Arranging an interpreter

Assessing the need for an interpreter

Wherever possible the need for an interpreter should be determined prior to an appointment. It is important that staff who make the appointment ask if an interpreter is required.

Assessing how well a person can understand English is the first step in identifying the need for an interpreter. Even when a client appears to have adequate proficiency in English, a complex, stressful or unfamiliar situation may affect the client’s ability to communicate effectively. Similarly, although a Deaf or hard of hearing person may demonstrate fluency in written or spoken English, they may need, or prefer, to communicate in Auslan through an interpreter.

Engaging an interpreter is strongly recommended if the client:

  • requests an interpreter
  • cannot comprehend or respond to basic questions in English
  • is difficult to understand, or can only respond in a limited way
  • relies on family or friends to communicate
  • prefers to speak in his/her own language
  • speaks English as a second language, and is in a stressful, complex or unfamiliar situation.

To assess a client’s level of English language proficiency, the following basic questions may be useful:

  • Why are you here today?
  • Is English your first language?
  • In which country were you born?
  • How long have you lived in Australia?
  • How long have you been learning or speaking English?

If the client cannot respond to these questions fluently, or if the responses are difficult to understand, an interpreter is strongly recommended.

Determining the preferred language

While country of birth is a useful starting point, this does not necessarily indicate a client’s preferred language. In some countries several languages may be spoken. For example, a person from China may speak Mandarin, Cantonese, Hakka or another Chinese dialect. Also, some people may have spent considerable time in a country other than the one they were born in, and may speak the language of that country.

The following steps may help to determine a client’s preferred language:

  • check for information about spoken or sign language on client files or referrals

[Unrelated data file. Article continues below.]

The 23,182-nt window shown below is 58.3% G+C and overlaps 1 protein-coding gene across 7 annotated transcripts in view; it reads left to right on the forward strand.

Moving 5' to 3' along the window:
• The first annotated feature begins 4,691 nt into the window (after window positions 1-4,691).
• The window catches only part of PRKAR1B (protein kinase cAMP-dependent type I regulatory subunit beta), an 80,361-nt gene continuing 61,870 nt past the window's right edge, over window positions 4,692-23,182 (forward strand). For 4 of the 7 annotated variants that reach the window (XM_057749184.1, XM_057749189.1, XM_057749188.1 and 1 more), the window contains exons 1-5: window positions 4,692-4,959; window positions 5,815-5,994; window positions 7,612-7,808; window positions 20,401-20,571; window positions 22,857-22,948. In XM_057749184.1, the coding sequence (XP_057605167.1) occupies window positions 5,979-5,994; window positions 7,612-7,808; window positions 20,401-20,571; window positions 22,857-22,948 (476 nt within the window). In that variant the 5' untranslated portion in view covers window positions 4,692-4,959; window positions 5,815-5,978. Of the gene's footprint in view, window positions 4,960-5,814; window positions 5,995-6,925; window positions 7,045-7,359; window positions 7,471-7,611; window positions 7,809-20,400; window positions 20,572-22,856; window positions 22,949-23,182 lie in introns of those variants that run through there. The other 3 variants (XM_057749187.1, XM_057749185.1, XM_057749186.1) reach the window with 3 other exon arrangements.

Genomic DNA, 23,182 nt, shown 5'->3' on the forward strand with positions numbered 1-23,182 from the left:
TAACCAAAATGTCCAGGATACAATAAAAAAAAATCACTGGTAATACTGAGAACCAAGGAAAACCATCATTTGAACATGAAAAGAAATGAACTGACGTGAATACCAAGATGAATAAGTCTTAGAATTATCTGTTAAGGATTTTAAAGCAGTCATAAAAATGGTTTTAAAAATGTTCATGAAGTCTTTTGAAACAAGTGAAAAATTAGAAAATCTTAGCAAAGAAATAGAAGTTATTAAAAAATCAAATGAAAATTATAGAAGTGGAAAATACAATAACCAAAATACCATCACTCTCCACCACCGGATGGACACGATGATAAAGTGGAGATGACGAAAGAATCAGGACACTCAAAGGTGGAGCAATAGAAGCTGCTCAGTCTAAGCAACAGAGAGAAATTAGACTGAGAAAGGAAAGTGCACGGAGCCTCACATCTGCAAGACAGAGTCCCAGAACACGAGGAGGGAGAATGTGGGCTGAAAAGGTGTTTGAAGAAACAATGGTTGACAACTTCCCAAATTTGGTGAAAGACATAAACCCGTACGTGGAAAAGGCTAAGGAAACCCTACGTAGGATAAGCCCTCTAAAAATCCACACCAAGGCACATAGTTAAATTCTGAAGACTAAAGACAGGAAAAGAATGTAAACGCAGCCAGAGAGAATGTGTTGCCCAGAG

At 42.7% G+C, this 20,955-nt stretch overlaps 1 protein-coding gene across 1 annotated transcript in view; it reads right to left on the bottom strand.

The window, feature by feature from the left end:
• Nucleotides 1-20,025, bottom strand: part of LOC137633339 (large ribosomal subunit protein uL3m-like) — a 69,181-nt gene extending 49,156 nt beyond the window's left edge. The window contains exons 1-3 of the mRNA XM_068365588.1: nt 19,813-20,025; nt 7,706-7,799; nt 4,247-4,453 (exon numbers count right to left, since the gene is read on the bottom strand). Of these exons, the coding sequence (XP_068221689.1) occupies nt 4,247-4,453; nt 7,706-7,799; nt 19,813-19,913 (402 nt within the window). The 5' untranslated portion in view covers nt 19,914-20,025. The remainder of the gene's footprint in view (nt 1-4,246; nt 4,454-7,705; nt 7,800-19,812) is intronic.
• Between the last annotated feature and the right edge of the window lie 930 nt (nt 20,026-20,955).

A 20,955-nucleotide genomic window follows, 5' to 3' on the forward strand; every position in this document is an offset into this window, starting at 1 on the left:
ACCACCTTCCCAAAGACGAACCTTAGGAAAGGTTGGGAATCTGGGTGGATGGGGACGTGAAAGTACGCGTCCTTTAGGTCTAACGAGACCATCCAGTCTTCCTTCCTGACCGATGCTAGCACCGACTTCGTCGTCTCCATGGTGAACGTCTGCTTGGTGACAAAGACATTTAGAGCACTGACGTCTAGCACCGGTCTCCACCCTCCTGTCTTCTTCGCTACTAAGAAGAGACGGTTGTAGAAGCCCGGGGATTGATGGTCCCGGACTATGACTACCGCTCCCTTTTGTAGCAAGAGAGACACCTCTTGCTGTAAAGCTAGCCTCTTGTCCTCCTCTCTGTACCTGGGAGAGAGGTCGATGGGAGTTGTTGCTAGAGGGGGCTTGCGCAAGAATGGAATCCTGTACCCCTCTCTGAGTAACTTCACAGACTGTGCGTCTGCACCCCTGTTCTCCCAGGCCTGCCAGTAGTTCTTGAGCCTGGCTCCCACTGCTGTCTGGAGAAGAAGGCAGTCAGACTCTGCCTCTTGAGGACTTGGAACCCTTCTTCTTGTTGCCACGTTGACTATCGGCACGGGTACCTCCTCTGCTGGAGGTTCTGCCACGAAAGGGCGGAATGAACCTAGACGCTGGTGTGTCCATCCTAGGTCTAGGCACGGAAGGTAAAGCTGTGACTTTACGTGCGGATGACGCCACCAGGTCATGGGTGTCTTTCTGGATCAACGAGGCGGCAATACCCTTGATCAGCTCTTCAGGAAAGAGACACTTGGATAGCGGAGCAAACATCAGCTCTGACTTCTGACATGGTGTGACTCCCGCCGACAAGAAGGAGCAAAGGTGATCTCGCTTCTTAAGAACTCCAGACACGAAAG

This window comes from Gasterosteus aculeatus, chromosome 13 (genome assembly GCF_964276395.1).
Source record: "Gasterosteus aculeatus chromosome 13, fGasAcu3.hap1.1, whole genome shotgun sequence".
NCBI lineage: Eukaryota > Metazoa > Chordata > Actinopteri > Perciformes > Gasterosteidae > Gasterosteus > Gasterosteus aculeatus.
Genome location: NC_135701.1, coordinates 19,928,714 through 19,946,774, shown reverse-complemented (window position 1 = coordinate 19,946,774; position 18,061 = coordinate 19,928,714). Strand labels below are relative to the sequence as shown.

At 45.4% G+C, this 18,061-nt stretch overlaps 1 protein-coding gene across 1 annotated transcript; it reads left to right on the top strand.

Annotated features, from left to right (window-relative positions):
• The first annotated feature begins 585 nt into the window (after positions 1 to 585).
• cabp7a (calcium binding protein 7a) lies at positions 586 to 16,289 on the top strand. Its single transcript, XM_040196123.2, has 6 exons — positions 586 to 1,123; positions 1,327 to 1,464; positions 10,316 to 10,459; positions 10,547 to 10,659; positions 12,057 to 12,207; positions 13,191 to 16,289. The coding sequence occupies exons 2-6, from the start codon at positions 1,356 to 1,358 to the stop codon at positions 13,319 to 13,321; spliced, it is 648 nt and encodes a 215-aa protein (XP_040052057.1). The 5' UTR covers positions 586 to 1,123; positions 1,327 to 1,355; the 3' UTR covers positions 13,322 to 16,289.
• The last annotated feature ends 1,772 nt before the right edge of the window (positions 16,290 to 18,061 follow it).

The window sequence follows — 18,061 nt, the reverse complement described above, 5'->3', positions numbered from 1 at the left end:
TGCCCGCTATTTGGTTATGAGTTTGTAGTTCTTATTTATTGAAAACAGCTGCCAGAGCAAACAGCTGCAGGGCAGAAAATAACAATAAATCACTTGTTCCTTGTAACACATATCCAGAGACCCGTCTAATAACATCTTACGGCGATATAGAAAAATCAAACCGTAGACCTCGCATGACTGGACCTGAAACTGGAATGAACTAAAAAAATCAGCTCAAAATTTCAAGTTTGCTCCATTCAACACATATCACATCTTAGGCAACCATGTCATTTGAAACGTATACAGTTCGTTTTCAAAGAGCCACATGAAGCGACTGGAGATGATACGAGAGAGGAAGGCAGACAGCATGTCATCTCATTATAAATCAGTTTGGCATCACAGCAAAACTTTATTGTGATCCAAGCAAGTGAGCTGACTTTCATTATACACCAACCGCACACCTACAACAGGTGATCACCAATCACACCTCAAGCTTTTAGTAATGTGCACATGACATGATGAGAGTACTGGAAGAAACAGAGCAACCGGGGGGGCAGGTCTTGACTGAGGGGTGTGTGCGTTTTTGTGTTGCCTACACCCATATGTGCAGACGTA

• if a client speaks sufficient English, it may be possible to ask what their preferred language is
  • Use visual aids that list languages. The client may be able to point to the relevant language. Identifying Languages posters are available for order or download.
  • If this fails, contact a language service provider who may be able to assist to identify the language through a telephone interpreter.

Some clients may request an interpreter from a particular country. NAATI credentialed interpreters are able to communicate with the full range of people who speak a particular language regardless of their country of origin. For example, an interpreter credentialed in Arabic is qualified to interpret for Arabic speakers from different countries where Arabic is spoken, such as Egypt, Iraq or Saudi Arabia.

If interpreting is refused

If a client refuses the offer of an interpreter, it is important to try to clarify and address the reasons.

Possible reasons are that the client may:

  • have misunderstood why an interpreter is needed
  • feel confident communicating in English
  • prefer a family member or friend to act as an interpreter
  • know the interpreter assigned to the interview and feel uncomfortable
  • be concerned that they will have to pay for the interpreter
  • be uncomfortable with the gender, religion or ethnic background of the interpreter
  • be worried that their personal information will be disclosed
  • not want to be understood (eg. if the client fears prosecution).

You may wish to engage a telephone interpreter, or speak to friends or family where appropriate, to assist you in understanding the issues, and to explain why an interpreter is needed.

It may also be helpful to point out that:

  • the interpreting service is free
  • the role of a professional interpreter and their Code of Ethics means they must maintain confidentiality and impartiality
  • it is you who needs the interpreter to make sure you perform your role well
  • there are different modes of interpreting and asking whether the client would be more comfortable with a different mode to what you had planned.

If the client continues to refuse the offer of having an interpreter you may choose to continue with the appointment and document your concerns.

Choosing the mode of interpreting

There are three ways to provide interpreting services:

  • onsite (face-to-face)
  • telephone
  • videoconferencing

Remote interpreting (telephone or video conferencing) should be considered in the first instance, if appropriate. Remote interpreting is often a more efficient way to engage an interpreter unless the situation requires the interpreter to attend in person.

Clients have a right to request a particular mode of interpreting. Where possible and practical, the preferred mode should be used.

Onsite interpreting (face-to-face)

Onsite interpreters attend in person and should be engaged when complex, legally binding or lengthy matters need to be discussed. Onsite interpreting takes into account non-verbal cues (e.g. body language), and therefore is recommended in complex situations.

Telephone interpreting